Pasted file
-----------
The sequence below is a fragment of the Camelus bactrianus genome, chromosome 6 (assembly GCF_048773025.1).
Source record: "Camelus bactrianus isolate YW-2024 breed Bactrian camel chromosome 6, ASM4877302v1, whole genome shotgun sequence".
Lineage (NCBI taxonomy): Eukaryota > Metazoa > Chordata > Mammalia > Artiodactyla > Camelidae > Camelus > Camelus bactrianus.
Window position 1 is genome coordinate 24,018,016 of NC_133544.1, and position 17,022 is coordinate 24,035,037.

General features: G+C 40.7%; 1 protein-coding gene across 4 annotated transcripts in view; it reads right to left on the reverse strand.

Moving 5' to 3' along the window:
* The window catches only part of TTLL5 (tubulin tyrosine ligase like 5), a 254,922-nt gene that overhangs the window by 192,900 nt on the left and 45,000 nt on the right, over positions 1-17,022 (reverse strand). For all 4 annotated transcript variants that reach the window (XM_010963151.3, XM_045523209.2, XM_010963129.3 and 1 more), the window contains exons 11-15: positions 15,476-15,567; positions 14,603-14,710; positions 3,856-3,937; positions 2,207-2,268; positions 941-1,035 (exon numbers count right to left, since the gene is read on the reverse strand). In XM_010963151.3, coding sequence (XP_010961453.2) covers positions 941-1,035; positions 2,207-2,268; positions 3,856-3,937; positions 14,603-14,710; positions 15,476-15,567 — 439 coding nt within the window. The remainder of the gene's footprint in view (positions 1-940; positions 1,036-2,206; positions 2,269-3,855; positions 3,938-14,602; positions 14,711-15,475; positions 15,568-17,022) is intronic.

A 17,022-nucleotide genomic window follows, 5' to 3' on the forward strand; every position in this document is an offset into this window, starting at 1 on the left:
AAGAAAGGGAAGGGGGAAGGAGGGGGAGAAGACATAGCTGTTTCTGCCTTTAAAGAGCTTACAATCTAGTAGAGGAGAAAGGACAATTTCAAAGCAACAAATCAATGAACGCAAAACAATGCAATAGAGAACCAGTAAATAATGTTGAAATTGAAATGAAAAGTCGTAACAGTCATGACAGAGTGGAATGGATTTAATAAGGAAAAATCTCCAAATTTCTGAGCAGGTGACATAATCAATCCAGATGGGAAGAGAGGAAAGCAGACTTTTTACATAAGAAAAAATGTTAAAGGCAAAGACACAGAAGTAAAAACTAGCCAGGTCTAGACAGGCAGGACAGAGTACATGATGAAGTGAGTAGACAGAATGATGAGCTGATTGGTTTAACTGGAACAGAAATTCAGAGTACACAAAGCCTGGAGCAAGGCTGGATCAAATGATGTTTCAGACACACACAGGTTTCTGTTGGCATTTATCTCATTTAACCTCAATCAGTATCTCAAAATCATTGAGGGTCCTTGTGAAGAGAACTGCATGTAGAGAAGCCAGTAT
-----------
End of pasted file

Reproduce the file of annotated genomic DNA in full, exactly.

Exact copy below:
The sequence below is a fragment of the Camelus bactrianus genome, chromosome 6 (assembly GCF_048773025.1).
Source record: "Camelus bactrianus isolate YW-2024 breed Bactrian camel chromosome 6, ASM4877302v1, whole genome shotgun sequence".
Lineage (NCBI taxonomy): Eukaryota > Metazoa > Chordata > Mammalia > Artiodactyla > Camelidae > Camelus > Camelus bactrianus.
Window position 1 is genome coordinate 24,018,016 of NC_133544.1, and position 17,022 is coordinate 24,035,037.

General features: G+C 40.7%; 1 protein-coding gene across 4 annotated transcripts in view; it reads right to left on the reverse strand.

Moving 5' to 3' along the window:
* The window catches only part of TTLL5 (tubulin tyrosine ligase like 5), a 254,922-nt gene that overhangs the window by 192,900 nt on the left and 45,000 nt on the right, over positions 1-17,022 (reverse strand). For all 4 annotated transcript variants that reach the window (XM_010963151.3, XM_045523209.2, XM_010963129.3 and 1 more), the window contains exons 11-15: positions 15,476-15,567; positions 14,603-14,710; positions 3,856-3,937; positions 2,207-2,268; positions 941-1,035 (exon numbers count right to left, since the gene is read on the reverse strand). In XM_010963151.3, coding sequence (XP_010961453.2) covers positions 941-1,035; positions 2,207-2,268; positions 3,856-3,937; positions 14,603-14,710; positions 15,476-15,567 — 439 coding nt within the window. The remainder of the gene's footprint in view (positions 1-940; positions 1,036-2,206; positions 2,269-3,855; positions 3,938-14,602; positions 14,711-15,475; positions 15,568-17,022) is intronic.

A 17,022-nucleotide genomic window follows, 5' to 3' on the forward strand; every position in this document is an offset into this window, starting at 1 on the left:
AAGAAAGGGAAGGGGGAAGGAGGGGGAGAAGACATAGCTGTTTCTGCCTTTAAAGAGCTTACAATCTAGTAGAGGAGAAAGGACAATTTCAAAGCAACAAATCAATGAACGCAAAACAATGCAATAGAGAACCAGTAAATAATGTTGAAATTGAAATGAAAAGTCGTAACAGTCATGACAGAGTGGAATGGATTTAATAAGGAAAAATCTCCAAATTTCTGAGCAGGTGACATAATCAATCCAGATGGGAAGAGAGGAAAGCAGACTTTTTACATAAGAAAAAATGTTAAAGGCAAAGACACAGAAGTAAAAACTAGCCAGGTCTAGACAGGCAGGACAGAGTACATGATGAAGTGAGTAGACAGAATGATGAGCTGATTGGTTTAACTGGAACAGAAATTCAGAGTACACAAAGCCTGGAGCAAGGCTGGATCAAATGATGTTTCAGACACACACAGGTTTCTGTTGGCATTTATCTCATTTAACCTCAATCAGTATCTCAAAATCATTGAGGGTCCTTGTGAAGAGAACTGCATGTAGAGAAGCCAGTAT